Lolade Adewuyi is a familiar name for Edusko followers. He was one of the speakers at the maiden, The Business of Education (TBE) Summit held in 2017, where he spoke about the relevance of sports in schools after freshly obtaining his MSA from the Russian International Olympic University in Sochi. Last week, the former chief editor of Goal.com and contributor to The Guardian, released his first children’s picture book, The Lost Little Masquerade, published by Aramide, an imprint of Fairchild Media.
The book tells the story of Taju, a six-year-old who becomes lost at his first Eyo Festival and is rescued by a policewoman who helps him find his father and the rest of his carnival group. Through the theme of loss, a topic that resonates with children, and colourful images, the book shows us the beautiful Eyo culture of Lagos, West Africa’s biggest and most vibrant city.
In this exclusive interview with Edusko, Lolade talks about his motivation for writing the book and how it has made his daughter see him in a different light. Read excerpts below:
Edusko: Congratulations on the release of your first children’s book, Lolade. Take us through your motivations for writing the book.
Lolade Adewuyi: Thank you. The Lost Little Masquerade started as a conversation between my friend, Abolore Sobayo, and I. The Covid-19 lockdown had just started in Germany and we had run out of books to read to my six-year-old daughter, Latoyo. So, I started to share stories with her from my childhood, stories that my mother had told me growing up. And when we ran out of those, I had to dig into life stories and it was when I dug up a story of a lost Eyo that happened during my work as a journalist at TELL magazine.
So it is a true story?
Yes, it is a true story that has now been fictionalized. Its roots are very true and the cultural traditions of the Eyo are very factual. Sobayo, who has worked on some Eyo installation art, encouraged me to write it down. After it was written, my publisher hired a computer-based illustrator. We were not satisfied so Sobayo agreed to hand-paint each of the pages. Essentially, we have a collection of art works by a master artist in the book.
It is impressive what you have both achieved. Why is The Lost Little Masquerade important as a book for African parents and children?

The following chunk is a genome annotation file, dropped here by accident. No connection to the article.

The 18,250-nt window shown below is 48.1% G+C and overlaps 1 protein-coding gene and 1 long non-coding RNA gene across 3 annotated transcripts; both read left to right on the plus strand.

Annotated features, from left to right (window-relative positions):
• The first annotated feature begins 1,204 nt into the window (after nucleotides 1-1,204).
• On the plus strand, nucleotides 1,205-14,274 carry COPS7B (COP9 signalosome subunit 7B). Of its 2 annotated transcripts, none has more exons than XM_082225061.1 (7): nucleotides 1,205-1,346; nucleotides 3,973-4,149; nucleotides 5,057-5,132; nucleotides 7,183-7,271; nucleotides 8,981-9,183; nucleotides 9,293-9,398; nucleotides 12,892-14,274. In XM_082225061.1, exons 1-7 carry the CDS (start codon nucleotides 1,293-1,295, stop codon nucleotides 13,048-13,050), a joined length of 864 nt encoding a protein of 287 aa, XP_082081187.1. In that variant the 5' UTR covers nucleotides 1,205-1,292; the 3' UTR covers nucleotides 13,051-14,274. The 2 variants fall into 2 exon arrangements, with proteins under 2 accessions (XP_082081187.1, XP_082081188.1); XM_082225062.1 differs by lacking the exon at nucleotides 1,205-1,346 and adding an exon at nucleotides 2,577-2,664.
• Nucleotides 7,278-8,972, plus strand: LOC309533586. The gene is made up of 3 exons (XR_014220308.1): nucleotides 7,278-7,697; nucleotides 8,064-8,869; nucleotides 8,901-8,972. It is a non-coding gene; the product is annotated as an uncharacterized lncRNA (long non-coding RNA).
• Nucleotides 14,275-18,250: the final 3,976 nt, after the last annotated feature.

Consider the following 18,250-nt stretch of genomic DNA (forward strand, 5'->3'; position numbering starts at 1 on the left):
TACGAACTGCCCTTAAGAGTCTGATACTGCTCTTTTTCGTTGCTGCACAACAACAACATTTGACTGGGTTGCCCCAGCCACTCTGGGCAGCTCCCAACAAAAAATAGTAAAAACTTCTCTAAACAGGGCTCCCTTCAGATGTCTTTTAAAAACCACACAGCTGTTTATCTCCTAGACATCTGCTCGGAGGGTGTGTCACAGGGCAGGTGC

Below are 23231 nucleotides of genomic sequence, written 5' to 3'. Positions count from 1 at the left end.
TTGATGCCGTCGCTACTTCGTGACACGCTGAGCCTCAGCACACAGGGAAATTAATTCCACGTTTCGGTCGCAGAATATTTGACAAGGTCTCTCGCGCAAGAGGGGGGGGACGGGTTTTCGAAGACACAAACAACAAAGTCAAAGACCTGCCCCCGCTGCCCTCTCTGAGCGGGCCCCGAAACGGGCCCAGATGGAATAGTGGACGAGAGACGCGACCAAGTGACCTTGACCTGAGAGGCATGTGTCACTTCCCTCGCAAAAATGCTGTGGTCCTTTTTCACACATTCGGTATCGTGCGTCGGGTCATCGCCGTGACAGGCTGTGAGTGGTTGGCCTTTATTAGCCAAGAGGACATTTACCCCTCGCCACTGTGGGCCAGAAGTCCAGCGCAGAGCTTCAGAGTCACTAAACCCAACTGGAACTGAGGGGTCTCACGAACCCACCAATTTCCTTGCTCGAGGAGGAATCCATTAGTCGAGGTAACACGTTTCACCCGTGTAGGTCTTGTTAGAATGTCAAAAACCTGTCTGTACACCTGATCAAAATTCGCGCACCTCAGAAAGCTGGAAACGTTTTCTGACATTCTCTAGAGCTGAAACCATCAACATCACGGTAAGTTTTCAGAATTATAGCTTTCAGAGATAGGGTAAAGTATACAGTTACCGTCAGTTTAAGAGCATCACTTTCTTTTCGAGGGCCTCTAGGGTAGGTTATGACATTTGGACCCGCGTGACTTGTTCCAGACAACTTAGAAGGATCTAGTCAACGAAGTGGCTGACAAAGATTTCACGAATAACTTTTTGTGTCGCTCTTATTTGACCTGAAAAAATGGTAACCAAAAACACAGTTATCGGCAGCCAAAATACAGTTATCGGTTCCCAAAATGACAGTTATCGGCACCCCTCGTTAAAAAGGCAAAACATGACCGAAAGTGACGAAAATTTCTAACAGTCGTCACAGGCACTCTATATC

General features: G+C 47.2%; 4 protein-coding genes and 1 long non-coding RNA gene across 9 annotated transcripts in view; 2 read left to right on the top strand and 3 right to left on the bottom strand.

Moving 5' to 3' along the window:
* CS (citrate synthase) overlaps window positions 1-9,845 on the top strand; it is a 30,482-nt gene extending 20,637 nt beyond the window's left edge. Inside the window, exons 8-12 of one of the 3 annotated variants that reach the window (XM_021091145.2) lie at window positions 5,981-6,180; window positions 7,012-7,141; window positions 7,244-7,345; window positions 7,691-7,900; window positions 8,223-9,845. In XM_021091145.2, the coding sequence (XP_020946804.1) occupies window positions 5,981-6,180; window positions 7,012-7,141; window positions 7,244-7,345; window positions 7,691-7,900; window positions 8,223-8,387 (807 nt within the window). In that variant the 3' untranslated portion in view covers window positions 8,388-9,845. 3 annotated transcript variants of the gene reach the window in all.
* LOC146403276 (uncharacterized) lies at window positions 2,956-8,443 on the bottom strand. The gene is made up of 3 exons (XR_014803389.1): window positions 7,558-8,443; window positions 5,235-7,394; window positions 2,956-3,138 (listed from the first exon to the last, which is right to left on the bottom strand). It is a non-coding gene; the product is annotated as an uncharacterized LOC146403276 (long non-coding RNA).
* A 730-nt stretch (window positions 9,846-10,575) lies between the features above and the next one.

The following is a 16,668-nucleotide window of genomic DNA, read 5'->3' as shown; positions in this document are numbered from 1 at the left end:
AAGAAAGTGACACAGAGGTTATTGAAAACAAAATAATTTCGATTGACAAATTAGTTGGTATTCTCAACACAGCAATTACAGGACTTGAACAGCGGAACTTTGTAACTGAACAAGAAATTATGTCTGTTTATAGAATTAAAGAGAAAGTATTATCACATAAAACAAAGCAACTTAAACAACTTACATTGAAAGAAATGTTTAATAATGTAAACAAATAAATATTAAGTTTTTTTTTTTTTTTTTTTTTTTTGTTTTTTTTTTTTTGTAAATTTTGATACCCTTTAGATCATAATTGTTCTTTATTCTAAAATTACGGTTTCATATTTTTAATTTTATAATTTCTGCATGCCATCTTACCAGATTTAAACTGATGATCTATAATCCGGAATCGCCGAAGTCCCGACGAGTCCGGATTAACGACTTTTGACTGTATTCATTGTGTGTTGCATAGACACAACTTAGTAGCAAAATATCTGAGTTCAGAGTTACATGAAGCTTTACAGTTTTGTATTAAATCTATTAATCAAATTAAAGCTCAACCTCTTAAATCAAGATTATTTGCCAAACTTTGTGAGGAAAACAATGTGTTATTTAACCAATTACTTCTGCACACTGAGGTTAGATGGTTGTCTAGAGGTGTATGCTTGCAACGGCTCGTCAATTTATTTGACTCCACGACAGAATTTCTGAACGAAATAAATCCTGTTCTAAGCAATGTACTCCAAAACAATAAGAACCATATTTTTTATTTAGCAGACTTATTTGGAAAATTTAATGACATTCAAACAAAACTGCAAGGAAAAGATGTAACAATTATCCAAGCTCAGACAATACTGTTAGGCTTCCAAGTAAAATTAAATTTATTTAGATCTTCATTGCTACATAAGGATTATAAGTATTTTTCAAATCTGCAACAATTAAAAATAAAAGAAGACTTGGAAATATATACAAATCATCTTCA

We moved to Berlin in 2019 as my wife is finishing her PhD at the Humboldt University. My daughter has had to learn German in one year in order to start primary school. With her we visit the library once a week to borrow books in German and English. All these stories are written from a Western lens. The Lost Little Masquerade is written from an African perspective and I hope it brings diversity to the Berlin library where children can find something different and interesting. Our publishing date missed out on the new books acquisition period for this year, we hope that it will be picked up next year for wider distribution in the library district.
And how has your daughter received the book after its publication, since she inspired it?
I am happy to report that she loves it. She reads it every time, twice a day sometimes, according to my wife. I think she’s proud of her father’s writing. And I hope that many other children get to be inspired by the book.
Do you see the book becoming an important part of education in Nigeria?
I do hope that schools and parents will give it a chance. We must encourage our children to read diverse topics. The themes of The Lost Little Masquerade will resonate with many children. How does one handle being lost? I have been lost many times in my life, once as a school child and often as an adult, as a journalist finding my way in a new city during assignments. Who do you turn to for help? How do we find our way back home? These are some of the culturally significant themes that everyone would find in my book.
Thank you for sharing these insights with us, Lolade. We hope that you will be able to read the book to children in Nigeria after the Covid-19 restrictions are over.
Yes, I hope so too. It would be my pleasure to tour schools and libraries in Nigeria to read to children. Thank you for the opportunity to speak about the book. Stay safe everyone.
The Lost Little Masquerade is published by Aramide, an imprint of Fairchild Media. It is available in bookshops across Nigeria and via Amazon. Bulk orders can be made directly with the publisher: Femi Morgan +234 818 188 0536